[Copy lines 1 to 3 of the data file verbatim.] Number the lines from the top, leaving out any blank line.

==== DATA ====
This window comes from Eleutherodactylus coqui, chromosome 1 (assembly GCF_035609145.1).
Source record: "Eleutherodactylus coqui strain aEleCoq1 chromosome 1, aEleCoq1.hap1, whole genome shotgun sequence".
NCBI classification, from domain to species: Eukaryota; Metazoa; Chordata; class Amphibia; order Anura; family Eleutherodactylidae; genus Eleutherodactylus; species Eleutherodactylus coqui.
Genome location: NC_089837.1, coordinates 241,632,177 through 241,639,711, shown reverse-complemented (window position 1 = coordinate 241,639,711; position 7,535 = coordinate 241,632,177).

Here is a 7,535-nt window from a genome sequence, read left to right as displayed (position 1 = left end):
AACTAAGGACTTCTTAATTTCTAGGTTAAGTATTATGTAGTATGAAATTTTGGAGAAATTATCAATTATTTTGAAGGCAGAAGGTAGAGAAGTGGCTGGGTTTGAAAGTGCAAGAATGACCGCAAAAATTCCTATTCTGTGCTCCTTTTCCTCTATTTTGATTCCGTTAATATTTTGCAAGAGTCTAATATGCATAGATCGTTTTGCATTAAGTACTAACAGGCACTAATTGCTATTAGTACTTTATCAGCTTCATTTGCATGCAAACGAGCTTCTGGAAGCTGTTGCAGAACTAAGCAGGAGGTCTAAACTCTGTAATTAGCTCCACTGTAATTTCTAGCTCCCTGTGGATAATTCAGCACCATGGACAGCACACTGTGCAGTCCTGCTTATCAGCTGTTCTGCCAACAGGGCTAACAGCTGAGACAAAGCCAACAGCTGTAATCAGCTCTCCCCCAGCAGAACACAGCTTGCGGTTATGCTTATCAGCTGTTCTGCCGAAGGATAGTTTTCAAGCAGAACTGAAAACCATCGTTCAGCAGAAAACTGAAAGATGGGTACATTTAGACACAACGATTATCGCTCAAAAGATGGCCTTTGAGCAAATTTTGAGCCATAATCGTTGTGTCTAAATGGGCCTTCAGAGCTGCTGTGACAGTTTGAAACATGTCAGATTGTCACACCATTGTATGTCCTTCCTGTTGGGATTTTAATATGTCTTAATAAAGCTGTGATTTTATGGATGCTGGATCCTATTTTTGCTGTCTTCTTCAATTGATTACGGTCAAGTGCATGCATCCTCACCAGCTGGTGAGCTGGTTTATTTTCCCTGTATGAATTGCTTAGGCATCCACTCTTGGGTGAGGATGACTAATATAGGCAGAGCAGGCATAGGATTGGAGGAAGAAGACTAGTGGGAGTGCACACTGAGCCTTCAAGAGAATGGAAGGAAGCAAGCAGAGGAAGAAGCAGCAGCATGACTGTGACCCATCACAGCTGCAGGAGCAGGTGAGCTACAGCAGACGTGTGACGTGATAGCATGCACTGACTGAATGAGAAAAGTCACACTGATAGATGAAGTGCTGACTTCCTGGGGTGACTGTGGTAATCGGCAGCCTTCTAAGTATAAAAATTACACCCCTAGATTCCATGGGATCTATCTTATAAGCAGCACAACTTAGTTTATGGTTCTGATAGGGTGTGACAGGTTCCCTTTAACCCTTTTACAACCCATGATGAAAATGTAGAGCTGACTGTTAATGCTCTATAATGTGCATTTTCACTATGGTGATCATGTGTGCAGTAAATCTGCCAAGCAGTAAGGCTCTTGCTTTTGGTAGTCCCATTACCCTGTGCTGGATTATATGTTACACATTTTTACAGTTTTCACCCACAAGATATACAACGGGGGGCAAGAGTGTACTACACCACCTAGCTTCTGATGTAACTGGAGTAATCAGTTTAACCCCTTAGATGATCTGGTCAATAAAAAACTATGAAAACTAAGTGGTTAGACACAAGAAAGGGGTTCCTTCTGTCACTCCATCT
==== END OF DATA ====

This window comes from Eleutherodactylus coqui, chromosome 1 (assembly GCF_035609145.1).
Source record: "Eleutherodactylus coqui strain aEleCoq1 chromosome 1, aEleCoq1.hap1, whole genome shotgun sequence".
NCBI classification, from domain to species: Eukaryota; Metazoa; Chordata; class Amphibia; order Anura; family Eleutherodactylidae; genus Eleutherodactylus; species Eleutherodactylus coqui.